Bassist John Hébert reshapes and reimagines the standard jazz quintet on this album of four originals and two Mingus covers recorded in concert back in 2013. His all-star band of vivid personalities — cornetist Taylor Ho Bynum, alto saxophonist Tim Berne, pianist Fred Hersch and drummer Ches Smith — may recall classic Blue Note ensembles, but don’t expect a head-solos-head routine from them.
Hébert originals like “Constrictor” and “The Blank-Faced Man” shuffle the group into different configurations, the tempos break down and rebuild at odd moments, and lyrical moments turn dissonant unexpectedly. Hébert’s arrangements of Mingus’ “Duke Ellington’s Sound of Love” and “Remember Rockefeller at Attica” are affectionate tips of the hat to a pioneer of the small ensemble trickery that this band perpetuates in its own style.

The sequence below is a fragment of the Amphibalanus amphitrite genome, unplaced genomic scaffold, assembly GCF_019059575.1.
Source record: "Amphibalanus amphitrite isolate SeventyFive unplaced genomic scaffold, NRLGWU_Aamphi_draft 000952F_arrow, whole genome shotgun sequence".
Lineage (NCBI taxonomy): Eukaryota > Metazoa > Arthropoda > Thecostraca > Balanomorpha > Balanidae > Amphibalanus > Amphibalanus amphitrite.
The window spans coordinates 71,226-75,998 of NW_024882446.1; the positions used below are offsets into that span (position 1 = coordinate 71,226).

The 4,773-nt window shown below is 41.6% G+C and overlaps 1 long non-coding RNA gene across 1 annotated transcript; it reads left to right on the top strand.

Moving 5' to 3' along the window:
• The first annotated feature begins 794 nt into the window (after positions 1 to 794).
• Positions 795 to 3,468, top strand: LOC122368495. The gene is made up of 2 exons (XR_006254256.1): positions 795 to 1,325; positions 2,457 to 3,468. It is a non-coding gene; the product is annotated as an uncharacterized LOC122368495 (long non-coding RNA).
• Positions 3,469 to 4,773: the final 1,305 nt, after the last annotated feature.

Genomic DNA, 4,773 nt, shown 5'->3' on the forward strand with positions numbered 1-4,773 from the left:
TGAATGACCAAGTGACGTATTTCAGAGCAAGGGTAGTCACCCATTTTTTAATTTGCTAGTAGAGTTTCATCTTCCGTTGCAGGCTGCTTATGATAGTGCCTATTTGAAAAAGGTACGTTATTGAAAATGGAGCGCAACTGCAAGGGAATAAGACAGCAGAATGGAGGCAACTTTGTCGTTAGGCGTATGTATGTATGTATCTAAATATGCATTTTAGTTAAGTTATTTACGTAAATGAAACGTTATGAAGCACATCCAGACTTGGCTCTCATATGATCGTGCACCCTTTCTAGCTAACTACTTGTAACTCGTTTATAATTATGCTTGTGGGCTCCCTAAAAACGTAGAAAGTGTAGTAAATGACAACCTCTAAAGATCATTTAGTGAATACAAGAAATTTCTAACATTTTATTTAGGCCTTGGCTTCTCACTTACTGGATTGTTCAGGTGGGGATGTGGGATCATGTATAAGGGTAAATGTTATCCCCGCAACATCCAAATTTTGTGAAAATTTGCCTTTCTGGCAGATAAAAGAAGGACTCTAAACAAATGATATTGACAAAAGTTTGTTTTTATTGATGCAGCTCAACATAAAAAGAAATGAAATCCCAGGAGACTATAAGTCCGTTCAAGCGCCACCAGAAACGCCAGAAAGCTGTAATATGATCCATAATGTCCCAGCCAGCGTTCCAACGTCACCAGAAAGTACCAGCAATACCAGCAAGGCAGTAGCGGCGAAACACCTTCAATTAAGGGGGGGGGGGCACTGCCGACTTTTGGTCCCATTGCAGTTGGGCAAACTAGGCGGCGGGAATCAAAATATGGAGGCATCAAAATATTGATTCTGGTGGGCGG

All of this would sound labored if the band wasn’t having such a good time and wasn’t so at ease with the music’s demands. Their interactions are so tight that distinctions between soloist and accompanist blur, composing and improvising blend seamlessly, and there’s an infectious sense of fun throughout. Bynum’s virtuoso mute work on “Constrictor” sets the album’s tone of serious playfulness with boisterous whoops and growls. On “Love What?” Hersch’s solo hovers restlessly in the air with ambiguous grace, a string of questions left unanswered. The leader’s opening unaccompanied solo, on “Duke Ellington’s Sound of Love,” features dancing lines and deep-down riffs punctuated by strummed chords. With his sharp lines and piquant tone, saxophonist Berne varies the quirky rhythms of Hébert’s puckish “Frivolocity,” providing an upbeat ending to a delightfully creative album. — Ed Hazell